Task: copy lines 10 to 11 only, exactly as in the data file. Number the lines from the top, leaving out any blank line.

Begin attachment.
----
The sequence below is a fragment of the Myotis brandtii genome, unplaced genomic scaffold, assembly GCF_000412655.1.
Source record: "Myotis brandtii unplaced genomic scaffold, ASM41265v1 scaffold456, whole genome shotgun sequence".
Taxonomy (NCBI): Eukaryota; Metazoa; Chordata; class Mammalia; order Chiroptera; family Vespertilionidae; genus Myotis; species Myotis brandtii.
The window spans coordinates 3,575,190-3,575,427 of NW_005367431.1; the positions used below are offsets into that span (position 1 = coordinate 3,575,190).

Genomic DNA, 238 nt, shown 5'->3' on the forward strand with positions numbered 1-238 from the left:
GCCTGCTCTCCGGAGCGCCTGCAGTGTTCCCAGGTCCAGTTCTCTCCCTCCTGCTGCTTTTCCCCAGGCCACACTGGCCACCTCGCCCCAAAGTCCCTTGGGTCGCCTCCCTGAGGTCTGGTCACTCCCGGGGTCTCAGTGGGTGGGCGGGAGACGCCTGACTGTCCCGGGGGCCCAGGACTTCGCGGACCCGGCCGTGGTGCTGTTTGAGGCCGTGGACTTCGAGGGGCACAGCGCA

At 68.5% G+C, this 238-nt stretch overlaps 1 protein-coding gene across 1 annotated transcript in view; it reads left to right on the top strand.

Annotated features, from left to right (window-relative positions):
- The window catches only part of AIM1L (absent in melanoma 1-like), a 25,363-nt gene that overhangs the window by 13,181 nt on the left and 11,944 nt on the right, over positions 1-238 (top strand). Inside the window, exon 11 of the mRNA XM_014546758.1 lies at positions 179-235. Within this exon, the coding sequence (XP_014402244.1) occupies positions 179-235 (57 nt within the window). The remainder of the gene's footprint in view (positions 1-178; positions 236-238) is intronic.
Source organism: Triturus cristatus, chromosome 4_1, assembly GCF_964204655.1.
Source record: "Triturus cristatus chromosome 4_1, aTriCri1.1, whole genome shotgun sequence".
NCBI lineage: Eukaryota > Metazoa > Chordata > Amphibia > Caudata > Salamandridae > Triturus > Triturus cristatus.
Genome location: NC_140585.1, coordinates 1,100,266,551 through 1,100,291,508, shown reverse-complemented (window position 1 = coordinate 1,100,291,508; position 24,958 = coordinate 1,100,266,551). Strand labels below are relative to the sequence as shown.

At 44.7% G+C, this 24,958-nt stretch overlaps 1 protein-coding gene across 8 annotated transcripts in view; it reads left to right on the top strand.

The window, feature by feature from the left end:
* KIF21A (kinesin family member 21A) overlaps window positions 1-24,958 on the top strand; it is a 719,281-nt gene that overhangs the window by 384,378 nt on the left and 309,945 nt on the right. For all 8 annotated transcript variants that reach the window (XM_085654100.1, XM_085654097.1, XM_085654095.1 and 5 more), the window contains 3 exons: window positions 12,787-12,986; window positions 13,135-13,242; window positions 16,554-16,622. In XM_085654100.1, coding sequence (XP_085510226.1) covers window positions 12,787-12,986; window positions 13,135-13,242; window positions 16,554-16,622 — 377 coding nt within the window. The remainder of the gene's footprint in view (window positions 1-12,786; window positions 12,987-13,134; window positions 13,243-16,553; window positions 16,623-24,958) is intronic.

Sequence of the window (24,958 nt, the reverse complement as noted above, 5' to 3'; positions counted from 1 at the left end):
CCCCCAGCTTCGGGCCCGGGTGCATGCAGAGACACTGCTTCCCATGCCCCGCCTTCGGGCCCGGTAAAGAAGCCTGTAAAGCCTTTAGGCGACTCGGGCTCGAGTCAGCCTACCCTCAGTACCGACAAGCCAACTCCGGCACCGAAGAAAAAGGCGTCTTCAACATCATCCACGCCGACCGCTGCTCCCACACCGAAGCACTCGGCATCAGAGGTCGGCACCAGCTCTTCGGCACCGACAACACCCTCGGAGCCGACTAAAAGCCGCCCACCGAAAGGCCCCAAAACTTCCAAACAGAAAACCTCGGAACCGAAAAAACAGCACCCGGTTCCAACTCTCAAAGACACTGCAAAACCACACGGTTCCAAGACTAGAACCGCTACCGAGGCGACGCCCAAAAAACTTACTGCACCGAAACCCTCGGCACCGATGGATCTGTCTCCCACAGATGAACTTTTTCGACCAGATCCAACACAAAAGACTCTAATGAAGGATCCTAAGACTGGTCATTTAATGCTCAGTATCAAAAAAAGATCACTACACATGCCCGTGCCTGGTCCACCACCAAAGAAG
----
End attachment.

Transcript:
Source organism: Triturus cristatus, chromosome 4_1, assembly GCF_964204655.1.
Source record: "Triturus cristatus chromosome 4_1, aTriCri1.1, whole genome shotgun sequence".